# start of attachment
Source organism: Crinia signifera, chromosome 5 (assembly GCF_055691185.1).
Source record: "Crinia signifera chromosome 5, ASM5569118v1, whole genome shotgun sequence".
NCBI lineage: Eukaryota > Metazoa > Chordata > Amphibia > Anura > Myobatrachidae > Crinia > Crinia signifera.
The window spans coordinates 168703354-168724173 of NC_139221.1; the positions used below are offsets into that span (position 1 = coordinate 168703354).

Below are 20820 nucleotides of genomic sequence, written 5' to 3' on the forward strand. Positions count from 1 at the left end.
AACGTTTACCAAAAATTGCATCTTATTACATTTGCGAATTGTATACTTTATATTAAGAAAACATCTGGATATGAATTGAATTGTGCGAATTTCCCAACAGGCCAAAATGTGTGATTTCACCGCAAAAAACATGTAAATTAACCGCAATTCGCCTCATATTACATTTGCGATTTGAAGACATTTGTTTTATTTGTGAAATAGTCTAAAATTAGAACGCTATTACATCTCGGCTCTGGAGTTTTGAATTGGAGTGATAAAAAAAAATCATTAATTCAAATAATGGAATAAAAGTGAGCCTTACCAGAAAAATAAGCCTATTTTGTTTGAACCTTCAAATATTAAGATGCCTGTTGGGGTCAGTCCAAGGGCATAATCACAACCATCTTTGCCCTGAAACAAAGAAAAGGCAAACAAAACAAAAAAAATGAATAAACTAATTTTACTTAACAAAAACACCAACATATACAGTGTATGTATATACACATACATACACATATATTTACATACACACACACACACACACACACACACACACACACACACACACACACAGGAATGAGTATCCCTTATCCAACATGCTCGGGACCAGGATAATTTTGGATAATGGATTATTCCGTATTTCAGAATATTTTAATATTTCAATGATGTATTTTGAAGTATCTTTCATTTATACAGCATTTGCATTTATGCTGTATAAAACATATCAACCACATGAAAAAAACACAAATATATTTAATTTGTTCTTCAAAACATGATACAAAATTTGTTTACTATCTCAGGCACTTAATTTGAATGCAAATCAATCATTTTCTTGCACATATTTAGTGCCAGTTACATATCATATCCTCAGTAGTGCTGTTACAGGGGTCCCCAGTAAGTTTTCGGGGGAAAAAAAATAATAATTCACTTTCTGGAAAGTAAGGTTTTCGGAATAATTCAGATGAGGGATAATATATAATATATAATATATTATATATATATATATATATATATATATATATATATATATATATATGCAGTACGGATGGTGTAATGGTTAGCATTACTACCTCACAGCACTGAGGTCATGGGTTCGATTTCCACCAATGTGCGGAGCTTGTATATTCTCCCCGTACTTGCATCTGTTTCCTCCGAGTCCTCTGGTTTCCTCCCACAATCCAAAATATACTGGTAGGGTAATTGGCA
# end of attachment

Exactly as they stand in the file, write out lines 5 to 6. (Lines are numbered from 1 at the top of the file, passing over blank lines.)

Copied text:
Below are 20820 nucleotides of genomic sequence, written 5' to 3' on the forward strand. Positions count from 1 at the left end.
AACGTTTACCAAAAATTGCATCTTATTACATTTGCGAATTGTATACTTTATATTAAGAAAACATCTGGATATGAATTGAATTGTGCGAATTTCCCAACAGGCCAAAATGTGTGATTTCACCGCAAAAAACATGTAAATTAACCGCAATTCGCCTCATATTACATTTGCGATTTGAAGACATTTGTTTTATTTGTGAAATAGTCTAAAATTAGAACGCTATTACATCTCGGCTCTGGAGTTTTGAATTGGAGTGATAAAAAAAAATCATTAATTCAAATAATGGAATAAAAGTGAGCCTTACCAGAAAAATAAGCCTATTTTGTTTGAACCTTCAAATATTAAGATGCCTGTTGGGGTCAGTCCAAGGGCATAATCACAACCATCTTTGCCCTGAAACAAAGAAAAGGCAAACAAAACAAAAAAAATGAATAAACTAATTTTACTTAACAAAAACACCAACATATACAGTGTATGTATATACACATACATACACATATATTTACATACACACACACACACACACACACACACACACACACACACACACACACAGGAATGAGTATCCCTTATCCAACATGCTCGGGACCAGGATAATTTTGGATAATGGATTATTCCGTATTTCAGAATATTTTAATATTTCAATGATGTATTTTGAAGTATCTTTCATTTATACAGCATTTGCATTTATGCTGTATAAAACATATCAACCACATGAAAAAAACACAAATATATTTAATTTGTTCTTCAAAACATGATACAAAATTTGTTTACTATCTCAGGCACTTAATTTGAATGCAAATCAATCATTTTCTTGCACATATTTAGTGCCAGTTACATATCATATCCTCAGTAGTGCTGTTACAGGGGTCCCCAGTAAGTTTTCGGGGGAAAAAAAATAATAATTCACTTTCTGGAAAGTAAGGTTTTCGGAATAATTCAGATGAGGGATAATATATAATATATAATATATTATATATATATATATATATATATATATATATATATATATATATATGCAGTACGGATGGTGTAATGGTTAGCATTACTACCTCACAGCACTGAGGTCATGGGTTCGATTTCCACCAATGTGCGGAGCTTGTATATTCTCCCCGTACTTGCATCTGTTTCCTCCGAGTCCTCTGGTTTCCTCCCACAATCCAAAATATACTGGTAGGGTAATTGGCA